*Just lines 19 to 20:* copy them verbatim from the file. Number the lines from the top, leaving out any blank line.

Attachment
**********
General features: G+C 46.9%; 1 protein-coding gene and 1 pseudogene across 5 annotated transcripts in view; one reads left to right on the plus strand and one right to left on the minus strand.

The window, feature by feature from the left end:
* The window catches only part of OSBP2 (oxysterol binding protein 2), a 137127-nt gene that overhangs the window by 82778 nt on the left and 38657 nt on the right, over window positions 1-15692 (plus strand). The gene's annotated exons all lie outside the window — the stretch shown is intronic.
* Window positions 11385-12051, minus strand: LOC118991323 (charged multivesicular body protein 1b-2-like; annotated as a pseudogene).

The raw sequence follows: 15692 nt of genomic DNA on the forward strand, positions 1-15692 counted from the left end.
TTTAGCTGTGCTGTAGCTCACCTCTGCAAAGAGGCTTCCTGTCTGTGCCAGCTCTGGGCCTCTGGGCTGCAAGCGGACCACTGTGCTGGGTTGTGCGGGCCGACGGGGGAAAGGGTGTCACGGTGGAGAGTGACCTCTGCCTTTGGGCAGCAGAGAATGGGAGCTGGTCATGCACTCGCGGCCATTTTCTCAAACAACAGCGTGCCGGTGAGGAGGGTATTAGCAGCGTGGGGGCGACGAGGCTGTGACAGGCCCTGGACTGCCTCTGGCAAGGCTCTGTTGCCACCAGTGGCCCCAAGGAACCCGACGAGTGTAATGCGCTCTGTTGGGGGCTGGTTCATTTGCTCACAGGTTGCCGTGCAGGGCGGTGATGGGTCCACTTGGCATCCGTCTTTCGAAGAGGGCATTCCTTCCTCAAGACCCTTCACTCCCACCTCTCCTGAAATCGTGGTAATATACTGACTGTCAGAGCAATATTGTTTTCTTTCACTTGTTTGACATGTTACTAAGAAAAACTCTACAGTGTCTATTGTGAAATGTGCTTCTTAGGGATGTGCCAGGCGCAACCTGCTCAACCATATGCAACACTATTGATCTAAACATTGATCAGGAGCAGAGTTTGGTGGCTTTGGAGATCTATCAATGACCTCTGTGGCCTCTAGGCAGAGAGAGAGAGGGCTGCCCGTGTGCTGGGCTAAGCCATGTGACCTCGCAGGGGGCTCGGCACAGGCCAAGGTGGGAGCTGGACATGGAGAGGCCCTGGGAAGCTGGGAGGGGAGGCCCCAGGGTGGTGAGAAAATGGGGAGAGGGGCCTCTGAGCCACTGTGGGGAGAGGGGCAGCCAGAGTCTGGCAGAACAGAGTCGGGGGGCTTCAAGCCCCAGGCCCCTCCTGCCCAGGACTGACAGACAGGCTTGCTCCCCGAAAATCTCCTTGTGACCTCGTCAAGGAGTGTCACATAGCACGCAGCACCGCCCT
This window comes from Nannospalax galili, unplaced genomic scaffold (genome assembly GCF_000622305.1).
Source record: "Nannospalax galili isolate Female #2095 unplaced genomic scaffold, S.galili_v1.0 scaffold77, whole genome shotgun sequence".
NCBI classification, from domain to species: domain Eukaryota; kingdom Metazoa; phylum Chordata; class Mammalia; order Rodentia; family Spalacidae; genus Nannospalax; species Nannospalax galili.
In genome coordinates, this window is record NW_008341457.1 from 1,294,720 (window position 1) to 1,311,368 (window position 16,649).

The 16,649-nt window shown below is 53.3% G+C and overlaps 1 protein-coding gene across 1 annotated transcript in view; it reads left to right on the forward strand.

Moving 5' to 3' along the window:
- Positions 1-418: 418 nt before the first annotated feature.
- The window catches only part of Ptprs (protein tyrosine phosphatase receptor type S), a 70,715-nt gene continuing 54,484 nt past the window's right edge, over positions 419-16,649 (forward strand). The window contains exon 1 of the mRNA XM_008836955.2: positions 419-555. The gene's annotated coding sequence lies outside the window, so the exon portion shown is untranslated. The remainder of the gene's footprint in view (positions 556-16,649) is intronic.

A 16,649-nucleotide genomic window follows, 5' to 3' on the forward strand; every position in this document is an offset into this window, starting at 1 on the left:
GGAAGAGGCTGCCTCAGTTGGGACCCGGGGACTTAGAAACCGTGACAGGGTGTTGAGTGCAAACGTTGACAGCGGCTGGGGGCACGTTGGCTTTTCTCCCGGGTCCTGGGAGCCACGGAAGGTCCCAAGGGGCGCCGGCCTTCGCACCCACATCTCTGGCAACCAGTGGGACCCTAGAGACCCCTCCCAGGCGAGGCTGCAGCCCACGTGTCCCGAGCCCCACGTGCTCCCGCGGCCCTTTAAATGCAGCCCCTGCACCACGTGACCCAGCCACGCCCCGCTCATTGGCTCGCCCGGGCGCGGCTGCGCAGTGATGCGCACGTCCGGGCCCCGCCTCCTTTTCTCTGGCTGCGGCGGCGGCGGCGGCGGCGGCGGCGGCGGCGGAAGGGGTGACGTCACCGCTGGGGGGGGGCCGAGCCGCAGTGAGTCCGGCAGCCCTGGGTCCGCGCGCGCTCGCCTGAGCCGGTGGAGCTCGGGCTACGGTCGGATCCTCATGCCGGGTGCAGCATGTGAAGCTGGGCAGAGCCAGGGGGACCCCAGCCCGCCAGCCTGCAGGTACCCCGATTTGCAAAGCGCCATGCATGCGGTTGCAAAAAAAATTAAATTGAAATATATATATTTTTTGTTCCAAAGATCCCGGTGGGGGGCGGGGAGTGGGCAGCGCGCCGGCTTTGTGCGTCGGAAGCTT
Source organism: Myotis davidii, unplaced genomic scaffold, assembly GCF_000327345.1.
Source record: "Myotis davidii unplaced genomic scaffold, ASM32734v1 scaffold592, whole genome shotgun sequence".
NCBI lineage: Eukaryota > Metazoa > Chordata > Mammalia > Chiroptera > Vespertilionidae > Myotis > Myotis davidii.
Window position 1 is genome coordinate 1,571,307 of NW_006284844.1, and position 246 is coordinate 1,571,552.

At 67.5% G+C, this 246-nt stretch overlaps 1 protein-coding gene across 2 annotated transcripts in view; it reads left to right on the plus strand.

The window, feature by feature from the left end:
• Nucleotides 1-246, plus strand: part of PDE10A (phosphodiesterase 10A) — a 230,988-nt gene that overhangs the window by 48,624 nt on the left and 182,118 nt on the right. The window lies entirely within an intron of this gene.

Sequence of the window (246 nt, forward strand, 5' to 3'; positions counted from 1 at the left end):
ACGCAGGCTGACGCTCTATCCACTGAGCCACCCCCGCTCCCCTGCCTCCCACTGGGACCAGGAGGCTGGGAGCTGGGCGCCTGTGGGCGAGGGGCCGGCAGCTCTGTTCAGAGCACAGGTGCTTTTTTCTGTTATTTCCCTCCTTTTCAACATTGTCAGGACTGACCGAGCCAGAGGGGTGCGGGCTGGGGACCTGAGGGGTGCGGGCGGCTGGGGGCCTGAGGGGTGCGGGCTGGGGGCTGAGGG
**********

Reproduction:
NCBI lineage: Eukaryota > Metazoa > Chordata > Mammalia > Chiroptera > Vespertilionidae > Myotis > Myotis davidii.
Window position 1 is genome coordinate 1,571,307 of NW_006284844.1, and position 246 is coordinate 1,571,552.